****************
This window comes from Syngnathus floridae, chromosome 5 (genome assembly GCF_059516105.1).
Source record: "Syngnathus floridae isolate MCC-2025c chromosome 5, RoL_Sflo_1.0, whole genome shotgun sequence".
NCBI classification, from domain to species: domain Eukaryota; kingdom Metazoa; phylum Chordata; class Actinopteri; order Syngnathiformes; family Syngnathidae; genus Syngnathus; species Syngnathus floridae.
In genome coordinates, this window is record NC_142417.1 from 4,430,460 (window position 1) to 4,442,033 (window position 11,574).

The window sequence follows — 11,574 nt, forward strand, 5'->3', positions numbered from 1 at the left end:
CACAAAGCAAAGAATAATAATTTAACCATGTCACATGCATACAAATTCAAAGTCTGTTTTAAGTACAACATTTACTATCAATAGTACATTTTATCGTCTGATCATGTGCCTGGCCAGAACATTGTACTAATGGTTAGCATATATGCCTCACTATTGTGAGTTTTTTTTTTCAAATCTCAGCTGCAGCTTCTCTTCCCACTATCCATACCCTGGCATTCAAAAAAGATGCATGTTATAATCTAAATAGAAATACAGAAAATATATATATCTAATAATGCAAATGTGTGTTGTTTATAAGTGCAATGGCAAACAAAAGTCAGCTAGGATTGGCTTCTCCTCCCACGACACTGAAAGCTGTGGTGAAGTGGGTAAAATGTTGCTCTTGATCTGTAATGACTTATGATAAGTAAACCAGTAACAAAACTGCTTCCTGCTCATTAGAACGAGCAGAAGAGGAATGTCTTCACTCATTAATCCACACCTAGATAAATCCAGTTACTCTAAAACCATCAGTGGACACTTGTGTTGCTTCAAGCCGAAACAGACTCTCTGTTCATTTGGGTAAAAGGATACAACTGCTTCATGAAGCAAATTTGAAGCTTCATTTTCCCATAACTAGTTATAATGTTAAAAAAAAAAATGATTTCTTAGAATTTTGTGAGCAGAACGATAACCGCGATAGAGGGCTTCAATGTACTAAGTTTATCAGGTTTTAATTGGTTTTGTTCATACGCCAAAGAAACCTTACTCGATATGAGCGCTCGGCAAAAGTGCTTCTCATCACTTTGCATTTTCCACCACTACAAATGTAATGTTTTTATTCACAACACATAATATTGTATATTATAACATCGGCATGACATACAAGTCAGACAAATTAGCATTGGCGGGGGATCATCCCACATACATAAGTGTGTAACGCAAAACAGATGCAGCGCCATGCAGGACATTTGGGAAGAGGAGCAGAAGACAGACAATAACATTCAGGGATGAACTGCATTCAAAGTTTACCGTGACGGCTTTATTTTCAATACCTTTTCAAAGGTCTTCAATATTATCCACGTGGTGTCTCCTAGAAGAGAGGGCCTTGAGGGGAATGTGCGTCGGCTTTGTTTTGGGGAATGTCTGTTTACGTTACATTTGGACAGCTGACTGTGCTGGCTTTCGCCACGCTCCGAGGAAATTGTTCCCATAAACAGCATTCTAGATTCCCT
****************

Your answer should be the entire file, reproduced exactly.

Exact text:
This window comes from Syngnathus floridae, chromosome 5 (genome assembly GCF_059516105.1).
Source record: "Syngnathus floridae isolate MCC-2025c chromosome 5, RoL_Sflo_1.0, whole genome shotgun sequence".
NCBI classification, from domain to species: domain Eukaryota; kingdom Metazoa; phylum Chordata; class Actinopteri; order Syngnathiformes; family Syngnathidae; genus Syngnathus; species Syngnathus floridae.
In genome coordinates, this window is record NC_142417.1 from 4,430,460 (window position 1) to 4,442,033 (window position 11,574).

The window sequence follows — 11,574 nt, forward strand, 5'->3', positions numbered from 1 at the left end:
CACAAAGCAAAGAATAATAATTTAACCATGTCACATGCATACAAATTCAAAGTCTGTTTTAAGTACAACATTTACTATCAATAGTACATTTTATCGTCTGATCATGTGCCTGGCCAGAACATTGTACTAATGGTTAGCATATATGCCTCACTATTGTGAGTTTTTTTTTTCAAATCTCAGCTGCAGCTTCTCTTCCCACTATCCATACCCTGGCATTCAAAAAAGATGCATGTTATAATCTAAATAGAAATACAGAAAATATATATATCTAATAATGCAAATGTGTGTTGTTTATAAGTGCAATGGCAAACAAAAGTCAGCTAGGATTGGCTTCTCCTCCCACGACACTGAAAGCTGTGGTGAAGTGGGTAAAATGTTGCTCTTGATCTGTAATGACTTATGATAAGTAAACCAGTAACAAAACTGCTTCCTGCTCATTAGAACGAGCAGAAGAGGAATGTCTTCACTCATTAATCCACACCTAGATAAATCCAGTTACTCTAAAACCATCAGTGGACACTTGTGTTGCTTCAAGCCGAAACAGACTCTCTGTTCATTTGGGTAAAAGGATACAACTGCTTCATGAAGCAAATTTGAAGCTTCATTTTCCCATAACTAGTTATAATGTTAAAAAAAAAAATGATTTCTTAGAATTTTGTGAGCAGAACGATAACCGCGATAGAGGGCTTCAATGTACTAAGTTTATCAGGTTTTAATTGGTTTTGTTCATACGCCAAAGAAACCTTACTCGATATGAGCGCTCGGCAAAAGTGCTTCTCATCACTTTGCATTTTCCACCACTACAAATGTAATGTTTTTATTCACAACACATAATATTGTATATTATAACATCGGCATGACATACAAGTCAGACAAATTAGCATTGGCGGGGGATCATCCCACATACATAAGTGTGTAACGCAAAACAGATGCAGCGCCATGCAGGACATTTGGGAAGAGGAGCAGAAGACAGACAATAACATTCAGGGATGAACTGCATTCAAAGTTTACCGTGACGGCTTTATTTTCAATACCTTTTCAAAGGTCTTCAATATTATCCACGTGGTGTCTCCTAGAAGAGAGGGCCTTGAGGGGAATGTGCGTCGGCTTTGTTTTGGGGAATGTCTGTTTACGTTACATTTGGACAGCTGACTGTGCTGGCTTTCGCCACGCTCCGAGGAAATTGTTCCCATAAACAGCATTCTAGATTCCCT